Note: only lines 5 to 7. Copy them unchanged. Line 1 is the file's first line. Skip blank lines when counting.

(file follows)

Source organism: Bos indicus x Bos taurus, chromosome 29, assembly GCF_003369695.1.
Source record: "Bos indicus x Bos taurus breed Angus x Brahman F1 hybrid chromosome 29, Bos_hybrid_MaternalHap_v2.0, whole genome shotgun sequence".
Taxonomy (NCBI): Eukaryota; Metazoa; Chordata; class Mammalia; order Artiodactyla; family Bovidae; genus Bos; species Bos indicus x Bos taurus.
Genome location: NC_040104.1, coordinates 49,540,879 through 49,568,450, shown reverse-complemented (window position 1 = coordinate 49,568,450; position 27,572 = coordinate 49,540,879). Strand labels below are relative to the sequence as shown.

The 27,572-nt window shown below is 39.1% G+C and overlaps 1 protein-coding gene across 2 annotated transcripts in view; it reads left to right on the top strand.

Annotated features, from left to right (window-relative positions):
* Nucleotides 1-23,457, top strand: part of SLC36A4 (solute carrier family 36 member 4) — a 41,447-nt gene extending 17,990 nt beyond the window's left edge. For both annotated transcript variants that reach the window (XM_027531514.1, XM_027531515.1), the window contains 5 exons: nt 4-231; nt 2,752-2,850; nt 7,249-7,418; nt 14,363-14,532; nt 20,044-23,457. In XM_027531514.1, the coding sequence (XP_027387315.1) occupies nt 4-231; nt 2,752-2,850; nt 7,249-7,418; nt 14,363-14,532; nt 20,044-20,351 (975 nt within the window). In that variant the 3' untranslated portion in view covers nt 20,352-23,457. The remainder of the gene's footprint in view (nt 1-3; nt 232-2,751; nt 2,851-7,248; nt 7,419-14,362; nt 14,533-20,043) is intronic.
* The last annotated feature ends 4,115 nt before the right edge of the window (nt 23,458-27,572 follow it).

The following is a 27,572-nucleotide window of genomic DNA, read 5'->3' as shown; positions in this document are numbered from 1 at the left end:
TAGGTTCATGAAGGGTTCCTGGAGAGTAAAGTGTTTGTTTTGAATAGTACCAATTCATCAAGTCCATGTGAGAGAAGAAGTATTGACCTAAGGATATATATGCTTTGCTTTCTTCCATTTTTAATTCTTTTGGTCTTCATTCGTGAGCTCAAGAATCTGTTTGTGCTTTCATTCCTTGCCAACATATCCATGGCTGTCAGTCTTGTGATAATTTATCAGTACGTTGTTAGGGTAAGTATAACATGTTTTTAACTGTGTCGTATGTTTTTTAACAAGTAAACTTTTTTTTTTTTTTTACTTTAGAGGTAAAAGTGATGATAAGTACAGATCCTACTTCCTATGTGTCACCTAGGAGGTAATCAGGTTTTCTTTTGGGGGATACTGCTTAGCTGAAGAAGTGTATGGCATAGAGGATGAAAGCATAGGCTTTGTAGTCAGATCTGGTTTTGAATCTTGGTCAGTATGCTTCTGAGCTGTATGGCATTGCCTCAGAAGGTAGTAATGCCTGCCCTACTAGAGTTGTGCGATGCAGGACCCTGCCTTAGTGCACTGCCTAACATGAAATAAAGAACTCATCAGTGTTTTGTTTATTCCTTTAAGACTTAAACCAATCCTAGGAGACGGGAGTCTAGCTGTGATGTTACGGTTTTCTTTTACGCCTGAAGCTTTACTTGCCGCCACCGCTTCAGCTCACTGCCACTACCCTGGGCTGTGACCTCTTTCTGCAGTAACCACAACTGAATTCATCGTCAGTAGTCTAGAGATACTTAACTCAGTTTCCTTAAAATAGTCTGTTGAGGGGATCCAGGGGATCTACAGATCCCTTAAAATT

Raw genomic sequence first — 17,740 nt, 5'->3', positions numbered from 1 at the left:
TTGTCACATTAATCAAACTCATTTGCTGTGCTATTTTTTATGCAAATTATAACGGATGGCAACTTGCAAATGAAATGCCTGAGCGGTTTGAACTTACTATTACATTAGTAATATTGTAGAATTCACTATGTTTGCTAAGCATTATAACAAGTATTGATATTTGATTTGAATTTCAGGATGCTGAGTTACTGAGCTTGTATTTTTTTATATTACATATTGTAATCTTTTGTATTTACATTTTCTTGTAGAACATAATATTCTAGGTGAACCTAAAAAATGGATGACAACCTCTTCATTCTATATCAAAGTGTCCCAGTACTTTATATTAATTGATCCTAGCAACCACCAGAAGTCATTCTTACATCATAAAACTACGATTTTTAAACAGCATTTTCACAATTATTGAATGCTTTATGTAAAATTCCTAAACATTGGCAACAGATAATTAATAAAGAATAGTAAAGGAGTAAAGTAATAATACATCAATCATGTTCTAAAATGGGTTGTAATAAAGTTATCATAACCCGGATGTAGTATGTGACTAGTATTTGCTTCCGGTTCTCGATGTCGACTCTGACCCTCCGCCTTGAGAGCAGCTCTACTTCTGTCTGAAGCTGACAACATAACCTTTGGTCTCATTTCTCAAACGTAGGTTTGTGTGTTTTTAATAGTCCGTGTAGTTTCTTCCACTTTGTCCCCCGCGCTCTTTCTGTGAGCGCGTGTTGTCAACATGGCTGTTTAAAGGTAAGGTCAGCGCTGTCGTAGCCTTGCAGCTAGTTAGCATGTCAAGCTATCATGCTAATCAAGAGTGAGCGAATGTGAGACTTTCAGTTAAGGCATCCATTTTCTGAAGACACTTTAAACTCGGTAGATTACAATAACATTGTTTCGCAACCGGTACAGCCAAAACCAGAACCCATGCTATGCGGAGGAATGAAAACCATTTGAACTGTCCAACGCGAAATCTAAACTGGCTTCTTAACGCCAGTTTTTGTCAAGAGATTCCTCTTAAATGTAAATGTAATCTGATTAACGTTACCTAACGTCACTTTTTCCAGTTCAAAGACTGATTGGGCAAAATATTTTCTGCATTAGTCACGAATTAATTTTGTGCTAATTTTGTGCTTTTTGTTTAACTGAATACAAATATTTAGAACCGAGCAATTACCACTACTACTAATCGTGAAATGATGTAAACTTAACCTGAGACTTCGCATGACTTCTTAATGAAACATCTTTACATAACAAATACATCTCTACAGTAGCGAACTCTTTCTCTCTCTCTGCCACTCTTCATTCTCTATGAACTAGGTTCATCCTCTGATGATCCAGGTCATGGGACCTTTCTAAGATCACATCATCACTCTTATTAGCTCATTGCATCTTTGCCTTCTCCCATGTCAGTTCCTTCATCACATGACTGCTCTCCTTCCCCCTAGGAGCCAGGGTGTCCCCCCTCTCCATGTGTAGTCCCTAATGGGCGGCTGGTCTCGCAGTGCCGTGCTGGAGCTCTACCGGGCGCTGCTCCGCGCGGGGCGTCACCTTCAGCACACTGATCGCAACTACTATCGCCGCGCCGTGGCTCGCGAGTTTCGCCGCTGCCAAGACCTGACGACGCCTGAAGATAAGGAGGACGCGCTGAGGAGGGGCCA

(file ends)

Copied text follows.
The 27,572-nt window shown below is 39.1% G+C and overlaps 1 protein-coding gene across 2 annotated transcripts in view; it reads left to right on the top strand.

Annotated features, from left to right (window-relative positions):
* Nucleotides 1-23,457, top strand: part of SLC36A4 (solute carrier family 36 member 4) — a 41,447-nt gene extending 17,990 nt beyond the window's left edge. For both annotated transcript variants that reach the window (XM_027531514.1, XM_027531515.1), the window contains 5 exons: nt 4-231; nt 2,752-2,850; nt 7,249-7,418; nt 14,363-14,532; nt 20,044-23,457. In XM_027531514.1, the coding sequence (XP_027387315.1) occupies nt 4-231; nt 2,752-2,850; nt 7,249-7,418; nt 14,363-14,532; nt 20,044-20,351 (975 nt within the window). In that variant the 3' untranslated portion in view covers nt 20,352-23,457. The remainder of the gene's footprint in view (nt 1-3; nt 232-2,751; nt 2,851-7,248; nt 7,419-14,362; nt 14,533-20,043) is intronic.